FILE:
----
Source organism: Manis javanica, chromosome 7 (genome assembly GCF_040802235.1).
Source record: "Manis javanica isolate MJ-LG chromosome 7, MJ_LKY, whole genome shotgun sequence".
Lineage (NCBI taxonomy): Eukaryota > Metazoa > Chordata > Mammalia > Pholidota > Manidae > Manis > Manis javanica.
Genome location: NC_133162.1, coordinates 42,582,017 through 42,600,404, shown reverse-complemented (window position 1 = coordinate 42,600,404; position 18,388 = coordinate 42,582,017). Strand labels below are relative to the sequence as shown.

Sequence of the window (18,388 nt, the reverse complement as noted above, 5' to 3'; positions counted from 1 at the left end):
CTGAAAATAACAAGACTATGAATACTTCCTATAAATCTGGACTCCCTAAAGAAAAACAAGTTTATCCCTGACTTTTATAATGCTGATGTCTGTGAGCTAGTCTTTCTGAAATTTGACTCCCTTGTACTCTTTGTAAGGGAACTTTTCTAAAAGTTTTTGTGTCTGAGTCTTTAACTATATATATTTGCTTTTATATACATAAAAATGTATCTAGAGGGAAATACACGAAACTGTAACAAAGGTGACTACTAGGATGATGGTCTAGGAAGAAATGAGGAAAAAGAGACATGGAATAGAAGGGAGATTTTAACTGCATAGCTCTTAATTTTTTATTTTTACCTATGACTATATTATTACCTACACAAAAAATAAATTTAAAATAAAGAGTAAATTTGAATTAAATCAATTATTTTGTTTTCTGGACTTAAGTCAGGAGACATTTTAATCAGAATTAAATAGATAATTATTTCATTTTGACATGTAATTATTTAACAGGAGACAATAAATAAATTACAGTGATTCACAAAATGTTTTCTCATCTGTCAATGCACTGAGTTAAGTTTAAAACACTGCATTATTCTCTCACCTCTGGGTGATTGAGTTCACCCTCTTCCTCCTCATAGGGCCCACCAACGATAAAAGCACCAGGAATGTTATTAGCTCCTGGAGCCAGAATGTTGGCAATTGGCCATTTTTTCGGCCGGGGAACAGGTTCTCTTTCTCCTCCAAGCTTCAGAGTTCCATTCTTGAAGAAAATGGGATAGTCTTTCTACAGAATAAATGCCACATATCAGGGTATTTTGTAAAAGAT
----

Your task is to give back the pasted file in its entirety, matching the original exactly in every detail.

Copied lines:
Source organism: Manis javanica, chromosome 7 (genome assembly GCF_040802235.1).
Source record: "Manis javanica isolate MJ-LG chromosome 7, MJ_LKY, whole genome shotgun sequence".
Lineage (NCBI taxonomy): Eukaryota > Metazoa > Chordata > Mammalia > Pholidota > Manidae > Manis > Manis javanica.
Genome location: NC_133162.1, coordinates 42,582,017 through 42,600,404, shown reverse-complemented (window position 1 = coordinate 42,600,404; position 18,388 = coordinate 42,582,017). Strand labels below are relative to the sequence as shown.

Sequence of the window (18,388 nt, the reverse complement as noted above, 5' to 3'; positions counted from 1 at the left end):
CTGAAAATAACAAGACTATGAATACTTCCTATAAATCTGGACTCCCTAAAGAAAAACAAGTTTATCCCTGACTTTTATAATGCTGATGTCTGTGAGCTAGTCTTTCTGAAATTTGACTCCCTTGTACTCTTTGTAAGGGAACTTTTCTAAAAGTTTTTGTGTCTGAGTCTTTAACTATATATATTTGCTTTTATATACATAAAAATGTATCTAGAGGGAAATACACGAAACTGTAACAAAGGTGACTACTAGGATGATGGTCTAGGAAGAAATGAGGAAAAAGAGACATGGAATAGAAGGGAGATTTTAACTGCATAGCTCTTAATTTTTTATTTTTACCTATGACTATATTATTACCTACACAAAAAATAAATTTAAAATAAAGAGTAAATTTGAATTAAATCAATTATTTTGTTTTCTGGACTTAAGTCAGGAGACATTTTAATCAGAATTAAATAGATAATTATTTCATTTTGACATGTAATTATTTAACAGGAGACAATAAATAAATTACAGTGATTCACAAAATGTTTTCTCATCTGTCAATGCACTGAGTTAAGTTTAAAACACTGCATTATTCTCTCACCTCTGGGTGATTGAGTTCACCCTCTTCCTCCTCATAGGGCCCACCAACGATAAAAGCACCAGGAATGTTATTAGCTCCTGGAGCCAGAATGTTGGCAATTGGCCATTTTTTCGGCCGGGGAACAGGTTCTCTTTCTCCTCCAAGCTTCAGAGTTCCATTCTTGAAGAAAATGGGATAGTCTTTCTACAGAATAAATGCCACATATCAGGGTATTTTGTAAAAGAT